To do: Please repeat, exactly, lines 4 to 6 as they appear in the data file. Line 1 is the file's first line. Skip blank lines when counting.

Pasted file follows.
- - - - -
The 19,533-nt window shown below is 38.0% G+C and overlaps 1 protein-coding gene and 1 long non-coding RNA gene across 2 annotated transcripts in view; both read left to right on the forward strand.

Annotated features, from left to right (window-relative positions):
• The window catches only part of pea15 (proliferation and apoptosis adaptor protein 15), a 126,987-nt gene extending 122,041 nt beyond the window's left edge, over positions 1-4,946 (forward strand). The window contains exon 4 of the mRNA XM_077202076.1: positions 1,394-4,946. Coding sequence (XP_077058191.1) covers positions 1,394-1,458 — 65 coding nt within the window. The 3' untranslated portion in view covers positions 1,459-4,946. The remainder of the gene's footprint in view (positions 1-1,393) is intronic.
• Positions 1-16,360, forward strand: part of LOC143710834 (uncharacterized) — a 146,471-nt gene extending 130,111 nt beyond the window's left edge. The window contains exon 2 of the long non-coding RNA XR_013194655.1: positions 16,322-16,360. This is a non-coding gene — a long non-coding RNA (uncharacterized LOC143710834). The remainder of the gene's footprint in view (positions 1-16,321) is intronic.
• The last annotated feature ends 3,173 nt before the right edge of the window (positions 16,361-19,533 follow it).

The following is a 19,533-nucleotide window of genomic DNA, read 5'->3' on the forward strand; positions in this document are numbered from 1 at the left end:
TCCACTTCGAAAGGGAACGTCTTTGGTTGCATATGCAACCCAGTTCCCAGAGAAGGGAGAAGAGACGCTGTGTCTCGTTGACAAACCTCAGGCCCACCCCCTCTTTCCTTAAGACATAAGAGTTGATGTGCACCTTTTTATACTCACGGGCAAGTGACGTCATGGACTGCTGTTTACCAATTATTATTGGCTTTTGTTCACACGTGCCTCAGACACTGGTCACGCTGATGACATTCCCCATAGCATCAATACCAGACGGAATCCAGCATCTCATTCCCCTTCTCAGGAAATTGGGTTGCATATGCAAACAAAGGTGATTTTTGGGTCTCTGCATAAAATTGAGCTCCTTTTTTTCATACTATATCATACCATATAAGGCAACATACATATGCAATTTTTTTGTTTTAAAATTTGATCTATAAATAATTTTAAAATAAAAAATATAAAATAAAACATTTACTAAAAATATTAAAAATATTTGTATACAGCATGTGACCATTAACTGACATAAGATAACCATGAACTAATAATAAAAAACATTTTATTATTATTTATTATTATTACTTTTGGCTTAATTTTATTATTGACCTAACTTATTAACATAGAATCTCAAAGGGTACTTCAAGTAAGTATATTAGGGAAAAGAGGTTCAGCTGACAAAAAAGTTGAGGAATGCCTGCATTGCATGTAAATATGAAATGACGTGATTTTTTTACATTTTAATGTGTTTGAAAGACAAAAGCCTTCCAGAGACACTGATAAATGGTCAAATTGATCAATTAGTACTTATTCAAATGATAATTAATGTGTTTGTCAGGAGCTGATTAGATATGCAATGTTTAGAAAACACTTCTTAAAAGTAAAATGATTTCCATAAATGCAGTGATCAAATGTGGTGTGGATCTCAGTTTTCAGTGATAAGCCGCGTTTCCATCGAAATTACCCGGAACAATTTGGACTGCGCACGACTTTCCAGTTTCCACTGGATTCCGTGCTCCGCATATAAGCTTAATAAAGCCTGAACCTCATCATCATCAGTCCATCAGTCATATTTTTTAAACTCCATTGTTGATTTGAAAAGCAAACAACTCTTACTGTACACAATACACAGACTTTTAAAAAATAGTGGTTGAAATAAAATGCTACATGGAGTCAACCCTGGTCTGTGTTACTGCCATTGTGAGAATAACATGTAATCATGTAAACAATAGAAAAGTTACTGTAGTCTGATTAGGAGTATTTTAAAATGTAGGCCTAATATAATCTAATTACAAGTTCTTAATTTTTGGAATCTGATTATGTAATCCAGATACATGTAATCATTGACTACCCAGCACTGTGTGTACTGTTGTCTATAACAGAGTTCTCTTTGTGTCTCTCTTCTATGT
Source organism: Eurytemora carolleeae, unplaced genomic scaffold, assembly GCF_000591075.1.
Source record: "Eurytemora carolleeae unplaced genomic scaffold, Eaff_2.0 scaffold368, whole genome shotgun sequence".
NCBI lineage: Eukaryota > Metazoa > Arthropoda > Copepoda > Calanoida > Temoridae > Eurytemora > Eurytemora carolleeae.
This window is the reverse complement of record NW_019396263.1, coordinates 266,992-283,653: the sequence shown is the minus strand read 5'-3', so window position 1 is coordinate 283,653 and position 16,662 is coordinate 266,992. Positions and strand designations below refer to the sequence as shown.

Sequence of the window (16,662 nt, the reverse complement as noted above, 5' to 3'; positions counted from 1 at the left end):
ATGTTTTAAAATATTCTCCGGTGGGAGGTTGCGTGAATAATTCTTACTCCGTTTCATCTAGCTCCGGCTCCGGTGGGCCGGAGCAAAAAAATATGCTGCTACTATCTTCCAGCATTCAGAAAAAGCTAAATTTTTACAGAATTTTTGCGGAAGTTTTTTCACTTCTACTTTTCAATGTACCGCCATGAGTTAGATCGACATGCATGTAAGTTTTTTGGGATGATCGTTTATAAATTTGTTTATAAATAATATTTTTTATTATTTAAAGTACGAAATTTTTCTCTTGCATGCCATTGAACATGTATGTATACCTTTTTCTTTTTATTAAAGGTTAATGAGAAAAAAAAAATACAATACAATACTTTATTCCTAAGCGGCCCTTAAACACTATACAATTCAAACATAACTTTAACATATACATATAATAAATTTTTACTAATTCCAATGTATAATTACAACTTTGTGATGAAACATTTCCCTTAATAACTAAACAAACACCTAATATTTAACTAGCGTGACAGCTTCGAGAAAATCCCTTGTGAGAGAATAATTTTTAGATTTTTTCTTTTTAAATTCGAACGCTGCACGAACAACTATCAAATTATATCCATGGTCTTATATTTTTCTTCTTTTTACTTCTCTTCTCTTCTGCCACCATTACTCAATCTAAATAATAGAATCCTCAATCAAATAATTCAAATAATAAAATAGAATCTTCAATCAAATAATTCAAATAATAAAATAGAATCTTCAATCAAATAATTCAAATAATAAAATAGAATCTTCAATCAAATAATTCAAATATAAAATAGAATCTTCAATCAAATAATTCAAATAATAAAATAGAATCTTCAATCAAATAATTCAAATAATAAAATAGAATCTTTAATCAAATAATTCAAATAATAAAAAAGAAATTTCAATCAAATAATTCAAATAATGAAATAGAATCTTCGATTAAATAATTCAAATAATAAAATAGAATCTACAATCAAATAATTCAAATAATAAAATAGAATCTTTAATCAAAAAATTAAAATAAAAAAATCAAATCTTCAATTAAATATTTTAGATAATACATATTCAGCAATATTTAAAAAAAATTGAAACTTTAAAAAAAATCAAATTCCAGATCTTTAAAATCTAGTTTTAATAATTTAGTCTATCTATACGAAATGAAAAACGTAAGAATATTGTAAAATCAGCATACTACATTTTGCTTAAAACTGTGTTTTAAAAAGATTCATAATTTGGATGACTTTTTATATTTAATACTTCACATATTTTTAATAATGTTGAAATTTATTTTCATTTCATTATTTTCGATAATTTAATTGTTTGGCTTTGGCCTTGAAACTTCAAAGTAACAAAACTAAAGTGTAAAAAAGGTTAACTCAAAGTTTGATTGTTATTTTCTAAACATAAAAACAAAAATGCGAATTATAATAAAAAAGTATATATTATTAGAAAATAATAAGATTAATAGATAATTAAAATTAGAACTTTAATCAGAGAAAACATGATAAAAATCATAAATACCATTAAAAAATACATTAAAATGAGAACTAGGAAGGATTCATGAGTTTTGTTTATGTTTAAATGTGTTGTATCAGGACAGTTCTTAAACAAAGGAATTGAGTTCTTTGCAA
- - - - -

• Positions 1-16,360, forward strand: part of LOC143710834 (uncharacterized) — a 146,471-nt gene extending 130,111 nt beyond the window's left edge. The window contains exon 2 of the long non-coding RNA XR_013194655.1: positions 16,322-16,360. This is a non-coding gene — a long non-coding RNA (uncharacterized LOC143710834). The remainder of the gene's footprint in view (positions 1-16,321) is intronic.
• The last annotated feature ends 3,173 nt before the right edge of the window (positions 16,361-19,533 follow it).

The following is a 19,533-nucleotide window of genomic DNA, read 5'->3' on the forward strand; positions in this document are numbered from 1 at the left end: